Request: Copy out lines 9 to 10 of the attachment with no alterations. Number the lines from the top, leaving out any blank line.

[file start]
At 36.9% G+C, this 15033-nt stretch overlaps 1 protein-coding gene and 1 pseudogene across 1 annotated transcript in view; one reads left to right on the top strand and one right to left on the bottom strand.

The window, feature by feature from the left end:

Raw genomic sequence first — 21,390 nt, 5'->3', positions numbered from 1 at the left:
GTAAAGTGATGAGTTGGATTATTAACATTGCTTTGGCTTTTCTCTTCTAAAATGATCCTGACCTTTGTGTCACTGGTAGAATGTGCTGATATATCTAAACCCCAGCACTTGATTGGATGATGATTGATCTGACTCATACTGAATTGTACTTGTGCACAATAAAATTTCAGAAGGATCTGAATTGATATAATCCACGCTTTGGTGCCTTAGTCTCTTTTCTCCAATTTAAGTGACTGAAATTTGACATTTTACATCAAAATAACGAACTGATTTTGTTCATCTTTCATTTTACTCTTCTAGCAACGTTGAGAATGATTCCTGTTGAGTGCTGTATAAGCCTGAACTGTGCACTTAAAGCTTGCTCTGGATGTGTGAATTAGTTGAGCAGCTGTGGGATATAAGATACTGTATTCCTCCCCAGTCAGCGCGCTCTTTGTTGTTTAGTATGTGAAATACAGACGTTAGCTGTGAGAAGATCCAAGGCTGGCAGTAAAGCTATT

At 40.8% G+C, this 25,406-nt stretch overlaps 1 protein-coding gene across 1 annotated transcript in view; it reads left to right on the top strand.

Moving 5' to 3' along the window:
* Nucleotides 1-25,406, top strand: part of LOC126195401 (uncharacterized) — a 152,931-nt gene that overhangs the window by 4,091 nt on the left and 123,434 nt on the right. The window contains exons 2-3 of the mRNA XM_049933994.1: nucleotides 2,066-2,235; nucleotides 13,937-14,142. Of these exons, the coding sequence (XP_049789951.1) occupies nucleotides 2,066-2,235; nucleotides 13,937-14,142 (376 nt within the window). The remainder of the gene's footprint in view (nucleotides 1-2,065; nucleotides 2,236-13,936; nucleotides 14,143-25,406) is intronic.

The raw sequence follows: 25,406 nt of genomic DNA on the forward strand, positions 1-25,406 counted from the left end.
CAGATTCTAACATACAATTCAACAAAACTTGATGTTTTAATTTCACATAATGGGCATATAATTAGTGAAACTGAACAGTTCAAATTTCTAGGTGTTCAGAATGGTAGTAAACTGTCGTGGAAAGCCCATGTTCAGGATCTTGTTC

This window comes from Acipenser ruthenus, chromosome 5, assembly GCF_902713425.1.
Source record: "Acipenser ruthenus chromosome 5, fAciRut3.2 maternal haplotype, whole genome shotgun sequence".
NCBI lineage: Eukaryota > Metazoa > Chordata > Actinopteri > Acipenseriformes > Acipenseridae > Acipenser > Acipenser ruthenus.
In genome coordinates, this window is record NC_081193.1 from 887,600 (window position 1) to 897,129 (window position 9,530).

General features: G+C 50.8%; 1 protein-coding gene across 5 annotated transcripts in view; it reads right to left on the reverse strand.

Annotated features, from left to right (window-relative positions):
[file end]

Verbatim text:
CAGATTCTAACATACAATTCAACAAAACTTGATGTTTTAATTTCACATAATGGGCATATAATTAGTGAAACTGAACAGTTCAAATTTCTAGGTGTTCAGAATGGTAGTAAACTGTCGTGGAAAGCCCATGTTCAGGATCTTGTTC

This window comes from Acipenser ruthenus, chromosome 5, assembly GCF_902713425.1.